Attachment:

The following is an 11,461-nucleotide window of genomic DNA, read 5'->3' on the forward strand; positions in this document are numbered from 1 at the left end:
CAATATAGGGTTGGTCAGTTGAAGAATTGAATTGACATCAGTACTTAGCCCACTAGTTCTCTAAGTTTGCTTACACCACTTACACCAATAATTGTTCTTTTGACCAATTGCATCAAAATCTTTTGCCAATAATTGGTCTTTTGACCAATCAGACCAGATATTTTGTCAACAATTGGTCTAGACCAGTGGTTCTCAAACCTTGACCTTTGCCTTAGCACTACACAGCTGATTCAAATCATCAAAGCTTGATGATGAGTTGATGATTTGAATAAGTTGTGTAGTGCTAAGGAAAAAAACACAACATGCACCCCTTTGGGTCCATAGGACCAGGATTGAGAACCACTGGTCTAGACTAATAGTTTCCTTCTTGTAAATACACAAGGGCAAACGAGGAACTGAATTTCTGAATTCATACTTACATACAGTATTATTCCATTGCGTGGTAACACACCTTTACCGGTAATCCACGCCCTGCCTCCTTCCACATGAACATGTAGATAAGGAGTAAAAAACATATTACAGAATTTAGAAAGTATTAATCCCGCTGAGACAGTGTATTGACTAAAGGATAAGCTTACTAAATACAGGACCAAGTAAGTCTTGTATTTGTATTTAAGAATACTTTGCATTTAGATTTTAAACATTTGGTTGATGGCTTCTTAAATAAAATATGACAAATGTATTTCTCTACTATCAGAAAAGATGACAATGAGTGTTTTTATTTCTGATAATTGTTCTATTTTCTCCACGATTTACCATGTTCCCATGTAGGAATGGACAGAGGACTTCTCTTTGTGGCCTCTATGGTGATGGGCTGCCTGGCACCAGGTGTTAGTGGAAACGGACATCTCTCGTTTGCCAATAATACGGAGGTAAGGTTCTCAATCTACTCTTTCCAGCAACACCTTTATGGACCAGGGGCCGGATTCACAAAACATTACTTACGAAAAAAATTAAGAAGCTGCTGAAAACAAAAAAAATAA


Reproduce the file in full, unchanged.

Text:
The following is an 11,461-nucleotide window of genomic DNA, read 5'->3' on the forward strand; positions in this document are numbered from 1 at the left end:
CAATATAGGGTTGGTCAGTTGAAGAATTGAATTGACATCAGTACTTAGCCCACTAGTTCTCTAAGTTTGCTTACACCACTTACACCAATAATTGTTCTTTTGACCAATTGCATCAAAATCTTTTGCCAATAATTGGTCTTTTGACCAATCAGACCAGATATTTTGTCAACAATTGGTCTAGACCAGTGGTTCTCAAACCTTGACCTTTGCCTTAGCACTACACAGCTGATTCAAATCATCAAAGCTTGATGATGAGTTGATGATTTGAATAAGTTGTGTAGTGCTAAGGAAAAAAACACAACATGCACCCCTTTGGGTCCATAGGACCAGGATTGAGAACCACTGGTCTAGACTAATAGTTTCCTTCTTGTAAATACACAAGGGCAAACGAGGAACTGAATTTCTGAATTCATACTTACATACAGTATTATTCCATTGCGTGGTAACACACCTTTACCGGTAATCCACGCCCTGCCTCCTTCCACATGAACATGTAGATAAGGAGTAAAAAACATATTACAGAATTTAGAAAGTATTAATCCCGCTGAGACAGTGTATTGACTAAAGGATAAGCTTACTAAATACAGGACCAAGTAAGTCTTGTATTTGTATTTAAGAATACTTTGCATTTAGATTTTAAACATTTGGTTGATGGCTTCTTAAATAAAATATGACAAATGTATTTCTCTACTATCAGAAAAGATGACAATGAGTGTTTTTATTTCTGATAATTGTTCTATTTTCTCCACGATTTACCATGTTCCCATGTAGGAATGGACAGAGGACTTCTCTTTGTGGCCTCTATGGTGATGGGCTGCCTGGCACCAGGTGTTAGTGGAAACGGACATCTCTCGTTTGCCAATAATACGGAGGTAAGGTTCTCAATCTACTCTTTCCAGCAACACCTTTATGGACCAGGGGCCGGATTCACAAAACATTACTTACGAAAAAAATTAAGAAGCTGCTGAAAACAAAAAAAATAA